the corpse : shavasana

just lying there in savasana

photo by charles green
Guest columnist, Karin Lenman has been a student of Swami Radhaís work since 1985, and has been a teacher of Hidden Language Hatha Yoga for 16 years. She lives at Yasodhara Ashram, where she is working on the implications of her brush with cancer, editing text for ashram videos, and teaching Hidden Language.

Swami Lalitananda will return next issue. She has been giving her writing time to the preparation of Swami Radhaís material for an upcoming book, Light and Vibration, to be published in the spring by Timeless Books.


Lying flat on my back, arms a little way out to my side, palms up, fingers gently curled. A perfect Savasana. Only Iím lying on a hospital bed with an intravenous drip in my arm, being wheeled from the surgical recovery room to a ward. Iím just coming to, aware of voices and noise, but with no desire to open my eyes and take part in the commotion. I let it go on around me, feeling uncharacteristically at peace. Everything is in someone elseís hands. Iím lying here, completely at ease. I donít have to do a thing. Itís as close as Iíve come to the yogic ideal of surrender. Iím even in the pose of ultimate surrender, the pose of death. I settle back into feeling held and cared for.

Weeks later, lying flat on my back on the living room floor, I try to recapture that feeling of utter security and trust. How can I achieve it without anesthetic? But then, can anything induced by a drug truly be called surrender? Probably not.

After years of yoga practice, I can get my body to lie still in the corpse pose, but my mind is another matter. There is no way of knowing if the cancer for which I underwent surgery was completely eradicated. I have refused chemotherapy and every now and then the decision surfaces uneasily in my mind. I shy away from those thoughts and instead wonder: How long has anybody to live? What about life that has not yet been lived? What appreciation is there for life and what it has to offer? I have pondered these questions before, but never with such immediacy. I try to wring meaning from them.

Sometimes it seems as if I make no headway with my practice. I keep lying on the floor, and my mind keeps on wandering. I find myself striving for an experience of surrender, yet it eludes me. Nevertheless, I feel positive, even happy, about my life. There is beauty everywhere I look; the people in my life are more dear to me than ever; feelings of gratitude suffuse my heart.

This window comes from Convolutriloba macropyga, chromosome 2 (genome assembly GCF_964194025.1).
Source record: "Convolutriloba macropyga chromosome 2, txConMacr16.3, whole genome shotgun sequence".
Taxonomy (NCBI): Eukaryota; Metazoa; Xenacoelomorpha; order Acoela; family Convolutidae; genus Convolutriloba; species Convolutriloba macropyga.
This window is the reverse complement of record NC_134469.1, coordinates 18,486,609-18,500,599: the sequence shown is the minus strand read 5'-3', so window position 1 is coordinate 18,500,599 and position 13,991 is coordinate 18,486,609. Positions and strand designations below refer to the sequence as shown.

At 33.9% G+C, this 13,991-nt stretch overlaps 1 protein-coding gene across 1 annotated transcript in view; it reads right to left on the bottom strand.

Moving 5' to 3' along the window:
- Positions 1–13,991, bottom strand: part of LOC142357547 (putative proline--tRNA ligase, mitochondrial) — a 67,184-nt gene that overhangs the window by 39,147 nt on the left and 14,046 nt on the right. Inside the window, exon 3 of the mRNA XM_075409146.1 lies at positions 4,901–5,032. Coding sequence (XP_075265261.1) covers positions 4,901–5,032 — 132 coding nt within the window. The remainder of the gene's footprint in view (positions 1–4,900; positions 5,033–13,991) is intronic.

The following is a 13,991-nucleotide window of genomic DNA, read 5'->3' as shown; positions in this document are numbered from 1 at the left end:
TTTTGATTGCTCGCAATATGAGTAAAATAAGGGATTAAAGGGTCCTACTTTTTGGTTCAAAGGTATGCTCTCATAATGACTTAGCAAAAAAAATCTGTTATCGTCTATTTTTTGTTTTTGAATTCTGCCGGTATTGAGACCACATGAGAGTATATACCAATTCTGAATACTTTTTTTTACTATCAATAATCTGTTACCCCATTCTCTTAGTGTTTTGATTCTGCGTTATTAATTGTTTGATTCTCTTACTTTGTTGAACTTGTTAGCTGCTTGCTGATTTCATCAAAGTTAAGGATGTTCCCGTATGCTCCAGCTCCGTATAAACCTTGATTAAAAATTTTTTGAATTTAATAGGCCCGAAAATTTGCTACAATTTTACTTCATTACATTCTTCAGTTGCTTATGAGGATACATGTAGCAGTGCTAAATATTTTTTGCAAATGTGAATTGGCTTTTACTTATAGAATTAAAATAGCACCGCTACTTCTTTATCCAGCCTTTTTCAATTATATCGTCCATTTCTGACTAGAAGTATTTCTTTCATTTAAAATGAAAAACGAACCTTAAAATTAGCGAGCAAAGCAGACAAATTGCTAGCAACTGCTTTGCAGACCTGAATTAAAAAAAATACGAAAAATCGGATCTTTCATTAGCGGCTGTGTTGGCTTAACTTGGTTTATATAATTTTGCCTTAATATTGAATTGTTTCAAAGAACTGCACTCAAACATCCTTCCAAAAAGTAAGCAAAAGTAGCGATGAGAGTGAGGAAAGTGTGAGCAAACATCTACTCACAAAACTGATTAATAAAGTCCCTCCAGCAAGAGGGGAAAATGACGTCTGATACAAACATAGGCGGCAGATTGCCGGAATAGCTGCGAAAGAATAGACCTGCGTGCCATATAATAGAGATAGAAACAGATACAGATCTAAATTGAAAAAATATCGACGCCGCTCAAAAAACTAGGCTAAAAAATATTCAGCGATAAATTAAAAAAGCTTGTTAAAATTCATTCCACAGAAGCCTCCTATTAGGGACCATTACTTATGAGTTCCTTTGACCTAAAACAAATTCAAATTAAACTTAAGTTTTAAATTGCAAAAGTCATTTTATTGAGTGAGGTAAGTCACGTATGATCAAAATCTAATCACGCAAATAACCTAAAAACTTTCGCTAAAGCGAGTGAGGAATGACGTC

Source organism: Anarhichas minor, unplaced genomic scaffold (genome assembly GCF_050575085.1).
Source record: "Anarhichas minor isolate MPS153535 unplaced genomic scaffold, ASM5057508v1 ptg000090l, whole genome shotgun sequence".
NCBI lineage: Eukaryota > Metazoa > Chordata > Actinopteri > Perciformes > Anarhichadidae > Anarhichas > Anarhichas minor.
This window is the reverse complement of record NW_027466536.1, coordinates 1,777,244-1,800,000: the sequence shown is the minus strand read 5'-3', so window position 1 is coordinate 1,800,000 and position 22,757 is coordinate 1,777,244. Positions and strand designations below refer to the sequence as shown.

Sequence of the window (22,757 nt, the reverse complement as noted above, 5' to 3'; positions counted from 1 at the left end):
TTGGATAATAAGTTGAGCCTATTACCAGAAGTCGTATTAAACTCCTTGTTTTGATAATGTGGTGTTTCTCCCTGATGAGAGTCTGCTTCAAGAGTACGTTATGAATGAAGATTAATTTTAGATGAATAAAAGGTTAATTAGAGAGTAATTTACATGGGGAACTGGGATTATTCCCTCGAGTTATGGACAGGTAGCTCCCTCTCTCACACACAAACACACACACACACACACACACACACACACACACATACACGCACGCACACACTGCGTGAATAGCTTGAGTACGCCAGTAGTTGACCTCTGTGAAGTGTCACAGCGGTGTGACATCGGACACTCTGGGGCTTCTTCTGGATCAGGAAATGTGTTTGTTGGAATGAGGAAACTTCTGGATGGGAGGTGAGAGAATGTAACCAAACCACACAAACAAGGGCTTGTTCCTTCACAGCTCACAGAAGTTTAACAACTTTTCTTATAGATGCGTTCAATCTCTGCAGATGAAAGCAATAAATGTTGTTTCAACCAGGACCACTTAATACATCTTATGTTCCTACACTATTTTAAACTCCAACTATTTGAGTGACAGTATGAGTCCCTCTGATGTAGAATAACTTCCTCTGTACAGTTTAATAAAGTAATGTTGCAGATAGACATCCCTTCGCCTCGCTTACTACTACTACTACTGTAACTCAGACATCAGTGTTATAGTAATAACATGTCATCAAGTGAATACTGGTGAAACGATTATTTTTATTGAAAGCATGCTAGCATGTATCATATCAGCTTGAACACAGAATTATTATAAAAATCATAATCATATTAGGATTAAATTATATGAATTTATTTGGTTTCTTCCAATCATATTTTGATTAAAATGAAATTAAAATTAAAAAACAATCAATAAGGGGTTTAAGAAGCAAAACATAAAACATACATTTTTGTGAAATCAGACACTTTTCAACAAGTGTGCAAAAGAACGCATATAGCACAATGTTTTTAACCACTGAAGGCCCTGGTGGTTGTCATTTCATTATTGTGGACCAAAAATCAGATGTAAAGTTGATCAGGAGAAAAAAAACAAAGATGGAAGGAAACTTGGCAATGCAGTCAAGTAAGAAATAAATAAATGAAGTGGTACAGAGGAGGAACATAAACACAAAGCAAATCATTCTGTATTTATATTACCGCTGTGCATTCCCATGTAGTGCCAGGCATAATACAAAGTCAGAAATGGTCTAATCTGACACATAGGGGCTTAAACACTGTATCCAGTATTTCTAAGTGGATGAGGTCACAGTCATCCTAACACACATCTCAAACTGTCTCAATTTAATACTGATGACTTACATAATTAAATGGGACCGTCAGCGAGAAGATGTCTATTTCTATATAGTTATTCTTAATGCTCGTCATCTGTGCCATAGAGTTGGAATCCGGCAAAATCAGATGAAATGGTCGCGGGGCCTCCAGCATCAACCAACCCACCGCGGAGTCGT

Then one day, I read this: ďThe influence of this pose on the body and the mind Ė from relaxation, to surrender, to death, and even after death Ė is incredible.Ē† And I remember how subtle yoga can be. I remember how years of practising the mantra seemed to have no dramatic effect on my life, and yet the climate of my mind changed almost beyond recognition. And here it is happening again. Day after day of low-key, repeated practice, waiting, just being there in the pose. I surrender my idea of surrender and accept what has been offered.

how to do savasana: the corpse pose

In Savasana, by placing yourself in position, you mentally express your willingness to accept what it offers. The secret of the pose is that you donít do it. There are two ways of positioning the body for Savasana.

option 1
The traditional position from which the pose takes its name is lying flat on the back. Take care to align the body so that it is straight. Let the arms find their place beside the body, usually out a short distance from the hips but not so high as the shoulders. Allow the hands to lie palms up, fingers in their normal relaxed curl Ė a gesture of acceptance. Separate the feet and allow them to roll gently outward, away from each other. (A rolled blanket under the legs, just above or below the knees, may help with lower back discomfort.) Focus your attention lightly on the breath. Say this to yourself two or three times: ďOn each inhalation, awareness expands; on each exhalation, relaxation deepens.Ē Relax.

option 2
Those who have difficulty lying on the back may lie face down with the head turned to one side and the cheek resting on one forearm. To give release to the lower back, one leg can be bent and the knee drawn upward along the floor until it supports the body in a comfortable position. This version is also helpful for women in the later stages of pregnancy. Focus lightly on relaxation with each exhalation.

reflections
1††† Intelligence is perhaps the most intriguing quality of the mind in its aspect of skillful interpreter. Of all the life experiences that have taken place, which were accepted by the mind? Which were rejected or misconstrued?

2††† What would happen if I were to stop the mindís deadly games that kill the goodness in me, the best of my qualities? What would it mean to put to death all the interfering personality aspects that masquerade, deceive and mislead?

3††† How long have I to live? Are there parts of my life that have not yet been lived? How do I want to use the time that remains?


Swami Lalitananda's latest book,The Inner Life of Asanas,is a collection of her hidden language hatha yoga columns, from timeless books . She is a resident teacher and part of the collective at radha yoga & eatery - a yoga centre, cafe, arts and events venue at 728 Main Street in Vancouver, BC. Contact her at . radha@telus.net.


   read more of swami lalitananda's past columns




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